And, even better, the P&T waters are just getting better all he time. No nettles, brambles or mud, all nice green grass and neat wood and concrete jetties to fish from, no need for waders and all the paraphernalia. Your nice expensive Nikes stay as clean as when you stepped out of the car, only feet away from the old fishing hole. And the fish keep getting bigger! We no longer have to work so hard for weenie little sprats like on the so-called wild waters. Now the time put in is worth something, all these fish are whoppers, easy two pounds and up. Some are real hawgs too, over twenty pounds of fighting rainbow swimming around out there in plain sight, with its mouth open. It’s better than Playstation!

No, there’s no two ways about it, ‘wild’ trout fishing just ain’t worth the candle. I have to admit though, catching hawg after hawg can get a bit samey. But I was thinking these same operators could provide something with a bit more edge for all of us who have logged the hours on the trout. You know, just for a change of pace. For a bit more money you could fence an area and stock it with chickens. They’re better eating than trout anyway. You go in there with a golf club or two and pay for a limit of, say, five. You don’t want it too big an area, because you’d never get a good swing at them, and of course you’d have to think about the disabled, maybe have wheelchair access.

Anyway, that would really get the blood running, so to speak, don’t ya think?. Good aerobic exercise, too, for the heart or whatever. There’d be all the same really interesting stuff about tackle and tactics, just like fishing. You know, what action you prefer, swing weight and so forth. No end of fun. And hey, if it caught on, which I’m sure it would, you could graduate to ‘big game’ – have an area stocked with pigs or something. Use a range of hammers. Sporting stuff, say 1.5 pound ballpean for light corner work, and heavy sledges for long range. You could have a weight class competition.

You can imagine the chat around the artificial campfire up at the lodge. “Man, that last one was a real stonker. I was going too light, definitely. Struck too hard and he broke me. I know where he’s hiding though. I’ll sneak up on him at dusk with the post maul.”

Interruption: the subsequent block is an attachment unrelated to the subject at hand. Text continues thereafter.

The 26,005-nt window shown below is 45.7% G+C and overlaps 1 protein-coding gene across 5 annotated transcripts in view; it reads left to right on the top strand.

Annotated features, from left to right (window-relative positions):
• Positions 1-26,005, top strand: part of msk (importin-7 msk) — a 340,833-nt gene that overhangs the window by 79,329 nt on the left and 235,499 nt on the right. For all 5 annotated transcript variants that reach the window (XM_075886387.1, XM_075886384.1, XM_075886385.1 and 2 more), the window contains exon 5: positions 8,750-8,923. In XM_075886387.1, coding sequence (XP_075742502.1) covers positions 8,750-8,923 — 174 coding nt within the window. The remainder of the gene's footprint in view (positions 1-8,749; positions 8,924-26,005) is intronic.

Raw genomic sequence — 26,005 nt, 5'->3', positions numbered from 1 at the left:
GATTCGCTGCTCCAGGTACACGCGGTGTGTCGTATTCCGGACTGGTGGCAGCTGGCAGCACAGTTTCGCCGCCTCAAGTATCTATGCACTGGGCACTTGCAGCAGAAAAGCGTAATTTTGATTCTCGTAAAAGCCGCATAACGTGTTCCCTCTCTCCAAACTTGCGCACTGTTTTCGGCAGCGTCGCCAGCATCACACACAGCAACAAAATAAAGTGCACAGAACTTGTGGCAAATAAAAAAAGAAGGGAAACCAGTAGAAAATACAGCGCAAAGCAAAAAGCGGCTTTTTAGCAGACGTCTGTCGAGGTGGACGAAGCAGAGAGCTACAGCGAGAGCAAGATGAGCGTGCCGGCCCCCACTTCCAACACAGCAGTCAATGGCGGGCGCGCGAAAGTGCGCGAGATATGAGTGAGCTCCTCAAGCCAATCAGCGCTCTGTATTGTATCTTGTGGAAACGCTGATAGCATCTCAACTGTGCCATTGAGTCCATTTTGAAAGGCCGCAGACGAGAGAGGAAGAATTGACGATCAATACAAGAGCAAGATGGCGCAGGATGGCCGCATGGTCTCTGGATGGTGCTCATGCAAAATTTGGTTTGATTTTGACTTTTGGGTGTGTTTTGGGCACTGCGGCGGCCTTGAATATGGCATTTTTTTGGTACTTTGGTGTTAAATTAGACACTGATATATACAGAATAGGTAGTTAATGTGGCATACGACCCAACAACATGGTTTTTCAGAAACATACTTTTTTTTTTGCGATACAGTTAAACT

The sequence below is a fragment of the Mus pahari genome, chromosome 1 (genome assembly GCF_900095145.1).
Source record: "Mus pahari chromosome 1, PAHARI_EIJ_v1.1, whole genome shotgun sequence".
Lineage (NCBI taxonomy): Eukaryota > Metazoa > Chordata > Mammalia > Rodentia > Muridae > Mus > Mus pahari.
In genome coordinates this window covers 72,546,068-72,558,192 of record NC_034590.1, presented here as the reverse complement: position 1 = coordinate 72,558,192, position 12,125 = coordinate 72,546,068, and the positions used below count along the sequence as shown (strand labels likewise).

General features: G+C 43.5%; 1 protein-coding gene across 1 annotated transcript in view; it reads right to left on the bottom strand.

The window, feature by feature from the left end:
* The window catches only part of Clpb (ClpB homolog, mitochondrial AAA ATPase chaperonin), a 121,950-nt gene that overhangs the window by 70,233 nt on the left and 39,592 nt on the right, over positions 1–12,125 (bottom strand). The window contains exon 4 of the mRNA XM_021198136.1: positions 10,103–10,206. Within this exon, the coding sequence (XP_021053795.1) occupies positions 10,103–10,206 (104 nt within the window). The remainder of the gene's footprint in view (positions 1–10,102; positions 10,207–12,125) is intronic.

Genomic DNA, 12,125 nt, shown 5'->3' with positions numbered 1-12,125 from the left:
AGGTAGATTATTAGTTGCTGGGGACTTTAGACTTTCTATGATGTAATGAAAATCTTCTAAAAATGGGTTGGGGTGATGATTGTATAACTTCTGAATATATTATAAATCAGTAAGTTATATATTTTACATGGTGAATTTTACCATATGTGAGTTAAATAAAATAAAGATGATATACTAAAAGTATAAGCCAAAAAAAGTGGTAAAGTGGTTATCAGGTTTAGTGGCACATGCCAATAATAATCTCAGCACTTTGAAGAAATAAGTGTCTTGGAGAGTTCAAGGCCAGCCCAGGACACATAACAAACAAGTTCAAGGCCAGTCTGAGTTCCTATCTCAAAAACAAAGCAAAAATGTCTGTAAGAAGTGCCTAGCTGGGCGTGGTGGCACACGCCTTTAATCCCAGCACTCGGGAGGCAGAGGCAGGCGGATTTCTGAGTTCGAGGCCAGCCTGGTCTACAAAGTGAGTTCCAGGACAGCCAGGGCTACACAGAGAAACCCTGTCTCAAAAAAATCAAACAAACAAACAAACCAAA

Best yet, who doesn’t prefer BBQ ribs to fish farm trout? If you get a big bag, you could donate the catch to charity, hospitals and old folks homes and such, who are probably getting mighty sick of rainbow trout by now…

i feel better now, thanks for allowing me to share this Bob.

“And I won my division,” he said. “It’s the over 60, gray hair, profuse grey chest hair, paralyzed from the chest down, colostomy and urine bag carrying, lung cancer division. You have to use a bamboo fly rod, 2-pound test line and dry fly only.”

old farts fishing

gotta admit, it’s always charming to see old farts stream-side.

semi-cheerfull, flaccid and reminiscent in their own special geriatric way they’re always good for a laugh or two but more than that they remind me of what’s coming up next.
i, we, can chose to see that as an inevitable miserably depressing fact or, maybe that certain activities during our ‘working age’ should be pushed away for the sake of being waterside instead of at work so, thanks, your mumbling words hit home.

today’s lovely quote comes from Passion, controversy and rain at America Cup fly fishing tournament
i actually abhor competition fishing but it’s still a nice read, specially the old fart part.

brainwashem’ young- My First Trout

by Eoin Fairgrieve

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“Written by professional fly casting instructor, Eoin Fairgrieve, My First Trout is an interactive children’s book about learning to fish for trout. This book has been inspired by Eoin’s work teaching thousands of children to fish, and comprises of sixteen chapters covering all aspects of fly fishing for this prized species of fish. It includes motion graphics, interactive educational tools, and an image gallery. The book is written in an informative and engaging style, and children will learn about water safety, the trout’s anatomy and lifecycle, and the importance of maintaining a healthy riverside environment. Other chapters include information on what the trout eats as well as essential tackle and fly casting techniques. This publication is an ideal reading and reference guide for any child interested in learning to fish for trout, and is particularly suitable for children between the ages of 9-16 years.”

this is the follow up ebook to My First Salmon available for download on your iPad with iBooks and at only 7$ it’s the perfect gift you don’t want to miss giving to our little friends. click the pic to access the iTunes store.

‘petalfin

petal-fin TLC 3-6-13

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fish portraits